On April 10, 2020, the Cloud-Native Computing Foundation (CNCF) Technical Oversight Committee (TOC) voted to promote Dragonfly, an open-source project from China, to a CNCF incubation project. Dragonfly had become the third Chinese project to enter the CNCF incubation phase after Harbor and TiKV.
Founded in July 2015, CNCF is one of the important open-source organizations under the Linux Foundation. Focusing on microservices, DevOps, continuous delivery, and containerization, CNCF is committed to maintaining and integrating open-source cloud-native technologies to support the orchestration of containerized microservice applications.
Currently, CNCF has more than 300 member companies, including AWS, Azure, Google, Alibaba Cloud, and other mainstream global cloud computing vendors. The CNCF TOC is composed of 11 representatives with profound technical knowledge and extensive industry background. They provide technical leadership for the cloud-native community.
Today Cloud has become a public infrastructure, and cloud-native is considered to be the 2.0 standard for cloud computing technologies. Therefore, CNCF is the leader in the development of cloud-native technologies and plays an important role in the industry. How did the Dragonfly project become a CNCF incubation project? And what role does Dragonfly play in the cloud-native technological ecosystem? To get an insight into the Dragonfly project and the current development of cloud-native technologies in China, we interviewed Li Xiang, the first Chinese member of the CNCF TOC, and a senior technical expert at Alibaba Cloud. He shared some relevant information on CNCF and Dragonfly.
CNCF is one of the most influential open-source organizations and Li Xiang is one of the 11 representatives in the TOC. According to Li Xiang, the CNCF is essentially a project-centered foundation, whose goal is to absorb better projects and then attract more end-users through those projects. With more and more customers using CNCF projects, vendors will integrate these open-source projects into products or cloud services for customers to use at lower costs and higher efficiency. This helps the entire cloud-native ecosystem form a closed loop of healthy development.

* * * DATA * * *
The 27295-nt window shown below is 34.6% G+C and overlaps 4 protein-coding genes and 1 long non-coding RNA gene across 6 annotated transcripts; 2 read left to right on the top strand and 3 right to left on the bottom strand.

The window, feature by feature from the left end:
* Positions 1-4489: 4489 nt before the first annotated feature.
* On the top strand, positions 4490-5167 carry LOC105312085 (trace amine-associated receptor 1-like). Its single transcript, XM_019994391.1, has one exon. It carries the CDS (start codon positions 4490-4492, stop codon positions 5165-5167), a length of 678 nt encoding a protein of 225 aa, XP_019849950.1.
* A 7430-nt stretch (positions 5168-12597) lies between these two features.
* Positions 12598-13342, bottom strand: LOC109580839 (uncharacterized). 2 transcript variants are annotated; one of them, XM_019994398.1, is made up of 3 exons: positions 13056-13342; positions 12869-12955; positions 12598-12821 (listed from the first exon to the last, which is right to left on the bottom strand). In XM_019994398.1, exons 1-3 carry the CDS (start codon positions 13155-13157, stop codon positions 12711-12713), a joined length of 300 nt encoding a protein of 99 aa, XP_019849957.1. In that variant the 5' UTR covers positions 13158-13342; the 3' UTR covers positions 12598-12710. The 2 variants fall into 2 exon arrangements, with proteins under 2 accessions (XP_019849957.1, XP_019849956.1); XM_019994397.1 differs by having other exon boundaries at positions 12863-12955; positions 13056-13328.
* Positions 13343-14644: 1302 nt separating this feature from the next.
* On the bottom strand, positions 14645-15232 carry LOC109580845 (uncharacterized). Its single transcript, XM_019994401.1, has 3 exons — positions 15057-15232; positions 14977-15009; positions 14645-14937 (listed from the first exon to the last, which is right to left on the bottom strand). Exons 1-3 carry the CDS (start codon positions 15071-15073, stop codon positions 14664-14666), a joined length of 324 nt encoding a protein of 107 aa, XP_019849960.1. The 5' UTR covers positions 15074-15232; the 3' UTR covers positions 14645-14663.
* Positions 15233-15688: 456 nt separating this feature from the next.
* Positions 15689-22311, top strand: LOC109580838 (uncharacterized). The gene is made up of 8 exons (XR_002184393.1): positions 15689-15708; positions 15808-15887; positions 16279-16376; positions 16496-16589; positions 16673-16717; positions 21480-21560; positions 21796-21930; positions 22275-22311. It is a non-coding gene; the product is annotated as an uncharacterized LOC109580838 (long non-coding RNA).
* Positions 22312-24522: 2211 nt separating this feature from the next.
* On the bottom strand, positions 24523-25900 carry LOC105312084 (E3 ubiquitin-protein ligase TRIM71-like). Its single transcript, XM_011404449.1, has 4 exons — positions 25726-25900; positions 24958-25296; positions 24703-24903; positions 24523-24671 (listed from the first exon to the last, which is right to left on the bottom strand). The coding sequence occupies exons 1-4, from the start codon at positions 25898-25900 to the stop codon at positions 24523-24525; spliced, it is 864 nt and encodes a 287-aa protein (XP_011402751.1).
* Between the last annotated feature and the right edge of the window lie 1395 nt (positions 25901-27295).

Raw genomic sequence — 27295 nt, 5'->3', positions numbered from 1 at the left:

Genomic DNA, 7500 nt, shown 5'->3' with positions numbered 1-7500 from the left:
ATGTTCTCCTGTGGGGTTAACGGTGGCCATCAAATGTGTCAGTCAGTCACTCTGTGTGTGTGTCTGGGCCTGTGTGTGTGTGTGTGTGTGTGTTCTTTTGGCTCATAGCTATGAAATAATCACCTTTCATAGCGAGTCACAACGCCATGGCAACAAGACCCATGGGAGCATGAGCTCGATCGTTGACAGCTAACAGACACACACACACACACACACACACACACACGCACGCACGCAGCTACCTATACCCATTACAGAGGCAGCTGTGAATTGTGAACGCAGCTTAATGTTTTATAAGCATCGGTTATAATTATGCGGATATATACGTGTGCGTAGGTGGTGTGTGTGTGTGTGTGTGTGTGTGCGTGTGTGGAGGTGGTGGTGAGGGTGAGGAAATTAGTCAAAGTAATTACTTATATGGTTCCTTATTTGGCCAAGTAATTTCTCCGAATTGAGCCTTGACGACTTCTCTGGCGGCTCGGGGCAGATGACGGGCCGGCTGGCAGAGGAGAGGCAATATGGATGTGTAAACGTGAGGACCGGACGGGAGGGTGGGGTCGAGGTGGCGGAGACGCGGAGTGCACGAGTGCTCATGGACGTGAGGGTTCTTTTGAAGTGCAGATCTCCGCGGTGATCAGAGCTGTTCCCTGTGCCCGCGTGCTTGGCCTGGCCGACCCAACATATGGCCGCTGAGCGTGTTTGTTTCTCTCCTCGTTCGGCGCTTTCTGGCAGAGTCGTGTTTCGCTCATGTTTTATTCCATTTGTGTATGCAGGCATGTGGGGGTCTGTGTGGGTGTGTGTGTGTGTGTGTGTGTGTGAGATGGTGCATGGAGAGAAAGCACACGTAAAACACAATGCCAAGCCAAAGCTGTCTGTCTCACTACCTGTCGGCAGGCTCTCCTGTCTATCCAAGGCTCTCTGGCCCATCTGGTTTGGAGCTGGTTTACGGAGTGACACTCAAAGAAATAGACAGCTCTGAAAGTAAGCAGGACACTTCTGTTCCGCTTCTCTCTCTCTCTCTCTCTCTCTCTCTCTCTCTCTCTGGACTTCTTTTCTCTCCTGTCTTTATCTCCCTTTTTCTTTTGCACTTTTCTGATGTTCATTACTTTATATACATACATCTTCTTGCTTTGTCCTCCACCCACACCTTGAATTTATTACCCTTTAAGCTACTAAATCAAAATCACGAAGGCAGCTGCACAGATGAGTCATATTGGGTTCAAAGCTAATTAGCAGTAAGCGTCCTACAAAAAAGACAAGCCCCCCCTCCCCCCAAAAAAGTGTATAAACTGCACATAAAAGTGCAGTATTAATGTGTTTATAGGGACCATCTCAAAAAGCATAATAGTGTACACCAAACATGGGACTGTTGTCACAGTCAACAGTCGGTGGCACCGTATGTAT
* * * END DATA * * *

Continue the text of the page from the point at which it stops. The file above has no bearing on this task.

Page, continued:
CNCF hopes to connect foundations, developers, and vendors through projects. Therefore, the core goal of TOC is to collect the best and most suitable projects in accordance with the foundation's cloud-native concepts. Hence, Li Xiang's main job is to find the best projects, just like a talent scout.
Li Xiang also introduced the project promotion mechanism within CNCF. Each CNCF project needs to go through three stages: sandbox, incubation, and graduation.
The sandbox stage means the early stage of development. Each TOC member will look for some potential projects, provide them with suggestions, and promote them into the sandbox stage. Unlike the Linux foundation, which has been developing for more than a decade, the CNCF foundation still needs to define some standards and processes. For example, what exactly does a sandbox-stage project mean? What is the process for entering the sandbox stage? How can a project enter the incubation stage from the sandbox stage? What is its standard? Defining these standards and processes is the responsibility of TOC. Therefore, Li Xiang has spent a lot of time on it.
In addition, TOC has other aspects to take care, for example, how to allocate the limited resources of CNCF to ensure that the foundation is project-centered, and how to not only keep CNCF innovative but also maintain its concept of advancement, neutrality, and cloud-native while absorbing a large number of projects.
Dragonfly mainly resolves the image distribution problems in Kubernetes-based distributed application orchestration systems. The Dragonfly architecture solves four major challenges: large-scale image downloading, long-distance transmission, bandwidth cost control, and secure transmission.
The process of downloading an image is as follows:
1) The PouchContainer sends a Pull Image command, which is received by the DFget agent.
2) The DFget sends a scheduling request to the SuperNode.
3) After receiving the request, the SuperNode checks whether the corresponding file has been cached locally. If not, the SuperNode downloads the corresponding file from the Registry and generates seed blocks. (Once a seed block is generated, it can be propagated immediately, instead of waiting for the SuperNode to download the entire file.) If the file is already cached, the SuperNode generates a block-splitting task.